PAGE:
GIJON, Spain (Reuters) - Like many, Fabian Escalante remembers what he was doing when he heard U.S. President John F. Kennedy had been shot: he was trying to stop the Central Intelligence Agency from toppling the Cuban government with the help of anti-Castro exiles.
Years later, when he had risen to head Cuba’s Department of State Security, he was well placed to consider whether those same exiles may have had a hand in the November 22, 1963 slaying of the dashing young president in Dallas.
Escalante does not claim to know who killed JFK, but says that Cuban exiles recruited by the CIA had planned to kill Kennedy twice in November 1963, because they felt the U.S. president had done too little to topple the government on the Caribbean island.
“They had the capability, the means and the intent,” he said in an interview on the sidelines of the Semana Negra crime writing festival in Gijon, northern Spain.
“How was this meant to turn out? To assassinate Kennedy, launch a furious campaign against Cuba, blaming it for the assassination, which they did, then kill Fidel Castro a few days later, on December 12, and invade Cuba.”
Escalante worked with members of the U.S. House Select Committee on Assassinations investigating the JFK killing when they travelled to Cuba in 1978 to collect data on the activities of Cuban exiles.
In his retirement, he has published many of his findings in book form, along with research he has conducted since he set up the Centre for Security Studies in 1993.
Escalante says one anti-Castro exile and former CIA operative who may hold clues to the JFK assassination is Luis Posada Carriles, who lives in Miami and is wanted in Cuba on charges of masterminding the 1976 bombing of a Cubana Airlines jet which killed 73 people.
Posada Carriles is also accused of involvement in a 1997 wave of hotel bombings, which were aimed at destabilizing Cuba and scaring away tourists, but Escalante doubts the U.S. government will deport him to Cuba to face trial.
“He has a life insurance policy, which is what he knows about the Kennedy plot,” Escalante said.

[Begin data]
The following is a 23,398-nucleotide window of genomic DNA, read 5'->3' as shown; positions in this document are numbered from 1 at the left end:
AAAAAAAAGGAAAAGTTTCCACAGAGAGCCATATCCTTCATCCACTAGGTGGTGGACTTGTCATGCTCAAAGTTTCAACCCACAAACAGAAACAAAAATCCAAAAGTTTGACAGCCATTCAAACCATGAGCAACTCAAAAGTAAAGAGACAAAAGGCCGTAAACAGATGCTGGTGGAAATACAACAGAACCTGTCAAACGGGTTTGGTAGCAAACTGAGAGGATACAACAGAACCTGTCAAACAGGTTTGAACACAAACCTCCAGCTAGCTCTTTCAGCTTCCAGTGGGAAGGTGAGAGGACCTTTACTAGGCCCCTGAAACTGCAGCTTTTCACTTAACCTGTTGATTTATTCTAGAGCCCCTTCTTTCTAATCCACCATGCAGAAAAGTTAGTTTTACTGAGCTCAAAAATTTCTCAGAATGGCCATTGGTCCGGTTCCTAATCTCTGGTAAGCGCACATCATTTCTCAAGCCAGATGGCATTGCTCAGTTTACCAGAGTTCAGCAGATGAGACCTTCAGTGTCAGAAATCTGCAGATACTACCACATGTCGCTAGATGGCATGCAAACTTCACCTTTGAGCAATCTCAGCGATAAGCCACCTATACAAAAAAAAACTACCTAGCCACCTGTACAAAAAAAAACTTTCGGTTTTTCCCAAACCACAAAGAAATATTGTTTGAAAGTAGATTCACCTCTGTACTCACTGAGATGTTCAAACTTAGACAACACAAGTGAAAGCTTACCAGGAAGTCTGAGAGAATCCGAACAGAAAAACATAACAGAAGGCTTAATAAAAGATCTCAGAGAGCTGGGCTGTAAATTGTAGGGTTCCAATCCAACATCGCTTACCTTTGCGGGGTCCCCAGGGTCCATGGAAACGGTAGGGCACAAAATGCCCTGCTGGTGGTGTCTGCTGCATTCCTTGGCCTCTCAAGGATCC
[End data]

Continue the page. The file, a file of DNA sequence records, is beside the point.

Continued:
“He and (fellow exile) Orlando Bosch were in the thick of the Kennedy plot. Remember, both he and Posada were part of this terrorist mechanism set up in New Orleans, which is where the plot was hatched to assassinate Kennedy.”
POISON MILK SHAKE
Now 69, Escalante was just 18 when a revolution led by Fidel Castro took power in 1959. In the next few years, he and other young novices built up a counter-intelligence service from scratch.
He was invited to participate in the Spanish crime-writing festival because organizers say fiction falls short of a world Escalante has uncovered, in which the CIA plotted to make Castro’s beard fall off or poison Cubans with infected coins.
Escalante belonged to the Q Section in 1961, which had 50 case officers to thwart the efforts of the so-called JMWAVE CIA base in Florida assigned to conduct sabotage operations in Cuba with a $100 million budget and 4,000 agents.
In his book “Executive Action,” Escalante lists 634 conspiracies to kill Castro between 1959 and 2000, including 168 plots which may have succeeded.
He says the closest the Cuban leader came to death was when a CIA agent working at Havana’s former Hilton hotel tried to poison a chocolate milk shake Castro ordered
However, a capsule containing botulin stuck to the side of the freezer compartment in the bar and broke when the agent tried to prise it loose.
Escalante says the Q Section often intercepted false documents sent by the CIA to their agents in Cuba, which were as good as genuine ones, so he used one for himself.
“Security measures for documents in those days were very lax. There was just ordinary paper, a photo, stamp and plastic cover. So that was how I began to drive, with a CIA license.”
Reporting by Martin Roberts, editing by Paul Casciato
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